[OPINION] The future of Erdoğan and the Kurdish vote

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Ekrem Dumanlı

Turkish President Recep Tayyip Erdoğan and his party, unable to accept losing the İstanbul mayoral election on March 31, finally persuaded the Supreme Election Board (YSK) to cancel the results, one-and-a-half months after the polls closed, even though the opposition candidate, Ekrem İmamoğlu, was given the mandate to govern Turkey’s largest city.

Never has there been such a disgrace in previous elections. Everyone knows that the people who rig the polls in any country are those in power because it usually requires the might of the state apparatus.

The local elections were not fair or free. The ruling party controls 95 percent of the Turkish media. The remaining 5 percent is there for the sake of appearances, in order to be able to say, “Turkey has a critical media.” Unfortunately, those media outlets, while critical, sometimes feel the need to compromise.

In this unfair, unequal election atmosphere, Erdoğan’s Justice and Development Party (AKP) lost both the capital city of Ankara and İstanbul. In the president’s own words, losing İstanbul in the election means losing the country. Actually, his party lost Ankara to opposition candidate Mansur Yavaş in the 2014 local elections, but then they interfered in the counting process and prevented Yavaş from becoming mayor. This time, playing the same game in Ankara was not possible due to a clear win in the numbers.

In İstanbul, İmamoğlu’s win is as clear as the victory in Ankara. Their weak, incalculable arguments explicitly show that the AKP doesn’t care about the truth. All their objections turned out to be empty. Despite that, the YSK nullified the results, a move that means another nail in the coffin of Turkish democracy.

Now people are asking: What will change with the re-run of the İstanbul election? Namely, how will Erdoğan, who lost despite using all the power of the head of state and enjoying virtually total media support, win the election in İstanbul this time?

It’s not too difficult to guess Erdoğan’s game plan. After the June 2015 general election, when he lost his single-party majority for the first time in 13 years, he forced parliament to hold a new election and in the meantime somehow managed to make security threats and instability priorities for the voters.

One of the main actors in the new İstanbul vote is Kurdish citizens. It is no coincidence that the lawyers of jailed Kurdistan Workers’ Party (PKK) leader Abdullah Öcalan finally were able to meet with their client after a hiatus of eight years.

It seems the ruling AKP, which accused the opposition of making an alliance with the PKK, started talks with the PKK leader in order to take İstanbul back.

Why?

Because the AKP believes that one of the main reasons for their loss in İstanbul was the Kurdish Peoples’ Democratic Party (HDP). Despite jailing their leader, Selahattin Demirtaş, for more than two years, the HDP’s support for the opposition gave Erdoğan a noteworthy defeat.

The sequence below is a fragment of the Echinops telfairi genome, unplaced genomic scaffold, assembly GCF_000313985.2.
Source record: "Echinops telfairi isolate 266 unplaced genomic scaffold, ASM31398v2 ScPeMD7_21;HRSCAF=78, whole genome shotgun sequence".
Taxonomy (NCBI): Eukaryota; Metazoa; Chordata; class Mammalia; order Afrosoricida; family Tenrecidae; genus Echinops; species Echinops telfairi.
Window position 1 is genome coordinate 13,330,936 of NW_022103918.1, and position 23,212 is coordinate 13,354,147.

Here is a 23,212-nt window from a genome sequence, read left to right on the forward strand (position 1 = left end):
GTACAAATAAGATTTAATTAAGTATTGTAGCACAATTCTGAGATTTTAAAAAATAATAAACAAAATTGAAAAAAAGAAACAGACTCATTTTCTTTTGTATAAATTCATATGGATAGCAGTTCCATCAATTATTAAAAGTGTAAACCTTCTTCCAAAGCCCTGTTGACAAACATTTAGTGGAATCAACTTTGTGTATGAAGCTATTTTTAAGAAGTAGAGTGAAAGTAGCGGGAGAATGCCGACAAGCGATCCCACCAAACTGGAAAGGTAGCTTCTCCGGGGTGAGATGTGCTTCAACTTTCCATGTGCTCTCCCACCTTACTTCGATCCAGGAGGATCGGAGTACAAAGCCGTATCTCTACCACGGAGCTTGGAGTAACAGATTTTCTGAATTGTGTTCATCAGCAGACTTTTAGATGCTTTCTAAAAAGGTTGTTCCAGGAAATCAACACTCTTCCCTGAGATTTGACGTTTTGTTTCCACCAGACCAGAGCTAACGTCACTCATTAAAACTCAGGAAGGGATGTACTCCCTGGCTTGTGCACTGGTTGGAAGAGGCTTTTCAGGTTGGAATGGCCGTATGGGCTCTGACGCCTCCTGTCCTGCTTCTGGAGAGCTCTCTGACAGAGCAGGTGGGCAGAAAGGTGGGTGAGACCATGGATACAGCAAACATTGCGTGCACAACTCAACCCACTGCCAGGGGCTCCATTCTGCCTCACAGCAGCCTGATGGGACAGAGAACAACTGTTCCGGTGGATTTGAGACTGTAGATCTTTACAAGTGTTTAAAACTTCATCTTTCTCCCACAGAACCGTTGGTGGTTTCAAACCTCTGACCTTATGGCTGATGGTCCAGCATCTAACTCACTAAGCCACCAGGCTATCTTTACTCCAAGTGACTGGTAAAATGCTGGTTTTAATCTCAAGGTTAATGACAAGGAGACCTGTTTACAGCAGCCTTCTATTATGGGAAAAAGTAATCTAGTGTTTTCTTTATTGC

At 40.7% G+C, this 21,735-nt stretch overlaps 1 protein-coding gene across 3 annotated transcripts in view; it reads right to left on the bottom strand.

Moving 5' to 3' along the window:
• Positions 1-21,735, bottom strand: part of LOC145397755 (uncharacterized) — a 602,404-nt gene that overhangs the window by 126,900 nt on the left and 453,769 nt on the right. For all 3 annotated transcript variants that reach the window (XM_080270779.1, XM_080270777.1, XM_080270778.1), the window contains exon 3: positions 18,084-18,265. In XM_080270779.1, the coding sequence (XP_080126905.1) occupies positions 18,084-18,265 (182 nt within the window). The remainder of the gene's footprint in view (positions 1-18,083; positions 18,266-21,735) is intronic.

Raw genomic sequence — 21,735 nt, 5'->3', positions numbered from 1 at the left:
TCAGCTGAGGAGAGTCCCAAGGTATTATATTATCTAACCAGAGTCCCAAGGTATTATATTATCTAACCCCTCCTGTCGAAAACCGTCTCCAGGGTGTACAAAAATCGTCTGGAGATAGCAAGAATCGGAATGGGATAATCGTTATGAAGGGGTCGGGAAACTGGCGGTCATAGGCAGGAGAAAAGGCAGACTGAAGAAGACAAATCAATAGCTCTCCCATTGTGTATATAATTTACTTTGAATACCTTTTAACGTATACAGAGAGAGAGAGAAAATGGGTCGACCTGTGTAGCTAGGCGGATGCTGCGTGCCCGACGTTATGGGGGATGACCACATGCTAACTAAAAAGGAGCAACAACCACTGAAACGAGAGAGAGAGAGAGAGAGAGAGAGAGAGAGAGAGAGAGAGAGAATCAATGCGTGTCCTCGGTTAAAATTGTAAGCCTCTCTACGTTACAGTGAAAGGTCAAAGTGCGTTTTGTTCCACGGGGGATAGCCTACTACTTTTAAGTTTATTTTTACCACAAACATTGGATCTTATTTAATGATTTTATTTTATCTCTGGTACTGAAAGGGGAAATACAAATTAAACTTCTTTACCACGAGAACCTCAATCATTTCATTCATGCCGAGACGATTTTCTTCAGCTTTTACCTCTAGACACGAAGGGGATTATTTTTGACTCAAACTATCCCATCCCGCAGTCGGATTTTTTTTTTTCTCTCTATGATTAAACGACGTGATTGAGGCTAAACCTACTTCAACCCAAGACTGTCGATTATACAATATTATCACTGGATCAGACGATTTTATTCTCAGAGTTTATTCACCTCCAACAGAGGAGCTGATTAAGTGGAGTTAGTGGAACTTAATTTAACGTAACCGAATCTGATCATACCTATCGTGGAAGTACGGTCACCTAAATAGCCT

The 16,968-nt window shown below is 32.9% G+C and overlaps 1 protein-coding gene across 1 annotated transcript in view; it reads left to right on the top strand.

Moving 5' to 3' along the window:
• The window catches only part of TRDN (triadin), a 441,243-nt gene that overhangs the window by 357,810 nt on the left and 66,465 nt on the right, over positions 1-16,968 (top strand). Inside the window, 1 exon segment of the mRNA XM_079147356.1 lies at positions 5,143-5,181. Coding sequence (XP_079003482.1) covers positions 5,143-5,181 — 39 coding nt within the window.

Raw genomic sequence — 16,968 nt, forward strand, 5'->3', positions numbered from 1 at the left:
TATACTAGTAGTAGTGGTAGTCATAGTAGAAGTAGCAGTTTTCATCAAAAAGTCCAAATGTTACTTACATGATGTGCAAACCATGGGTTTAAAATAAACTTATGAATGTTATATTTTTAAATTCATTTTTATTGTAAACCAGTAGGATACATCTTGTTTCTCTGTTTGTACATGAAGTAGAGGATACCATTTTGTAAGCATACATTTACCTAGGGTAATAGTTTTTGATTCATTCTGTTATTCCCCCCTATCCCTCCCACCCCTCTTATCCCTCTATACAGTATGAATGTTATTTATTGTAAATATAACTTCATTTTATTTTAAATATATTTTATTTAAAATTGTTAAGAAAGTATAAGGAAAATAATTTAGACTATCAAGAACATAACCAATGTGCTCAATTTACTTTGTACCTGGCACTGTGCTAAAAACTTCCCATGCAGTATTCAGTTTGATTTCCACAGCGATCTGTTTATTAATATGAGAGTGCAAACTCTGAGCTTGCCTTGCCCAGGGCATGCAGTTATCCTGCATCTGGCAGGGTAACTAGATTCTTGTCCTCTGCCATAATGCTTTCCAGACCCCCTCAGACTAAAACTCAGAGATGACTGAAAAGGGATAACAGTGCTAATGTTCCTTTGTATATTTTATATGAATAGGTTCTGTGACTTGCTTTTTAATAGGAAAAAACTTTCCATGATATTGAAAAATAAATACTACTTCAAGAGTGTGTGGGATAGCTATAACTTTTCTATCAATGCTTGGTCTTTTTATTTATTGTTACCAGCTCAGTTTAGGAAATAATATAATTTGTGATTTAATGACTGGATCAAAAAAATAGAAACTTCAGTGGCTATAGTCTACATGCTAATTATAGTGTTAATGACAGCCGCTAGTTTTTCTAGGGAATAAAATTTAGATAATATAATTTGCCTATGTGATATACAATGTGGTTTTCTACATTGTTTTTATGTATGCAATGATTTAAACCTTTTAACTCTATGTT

Now Turkey’s “deep state” and “deep PKK” are seeking ways to eliminate the Kurds’ influence in the new polls.

The “deep PKK” previously helped Erdoğan in a number of instances. Öcalan, who has never embraced Demirtaş’s rhetoric, plays games with the “deep state.” The resumption of his lawyers’ visits has sparked a suspicion that suggests the two entities are trying to draw up a roadmap for the election.

Can Öcalan call on Kurdish voters to support the AKP’s candidate, Binali Yıldırım? Yes, he can, since he is in prison. Are there some people out there who will listen? Sure, there are. Öcalan’s influence on the Kurds must not be underestimated.

However, this time the situation is quite different.

A majority of AKP voters may express unease about such support from the PKK, which was previously used as an allegation to undermine the opposition’s efforts.

It seems that this time Kurdish voters, who played a key role in the March 31 elections, proud to help shake Erdoğan’s throne, will not listen Öcalan’s message coming from İmralı Prison, where he has been held since 1999, because they have received their fair share of the escalating suppression by the government in the last five years, developing a natural resistance to Erdoğan.

At this point, Erdoğan may try to use peace negotiations with the PKK as a carrot, in order to attract the Kurd’s attention.

However, this is also a dead end since his election partner, Devlet Bahçeli, the leader of the Nationalist Movement Party (MHP), would not let that happen.

On top of everything, the AKP has been experiencing an intra-party crisis since the election losses. Former President Abdullah Gül and former Prime Minister Ahmet Davutoğlu clearly opposed the cancellation of the İstanbul election results. Even members of the AKP criticize the one-man rule and nepotism involving some high-profile party figures.

Erdoğan long ago lost his ability to create a success story. His only game is to rig the new election. Neither Kurdish voters nor the nationalist grass roots will be convinced to accept easy bargains.

The period of Erdoğan falling from grace has started, and it is impossible to stop. And the only one to blame for this is himself. His reshuffling inside the party under the pretext of “fatigue” and his overindulgence of family members and his close circle have pushed the intra-party grievances to a point of no return. What kind of a fatigue was it that spared only Erdoğan?

Now even the AKP grass roots clearly see that the fatigue has bound Erdoğan hand and foot. His flashy schemes are far from convincing the masses. In social terms, the end is inevitable. It appears there is a limit to corruption, shamelessness and inferiority.

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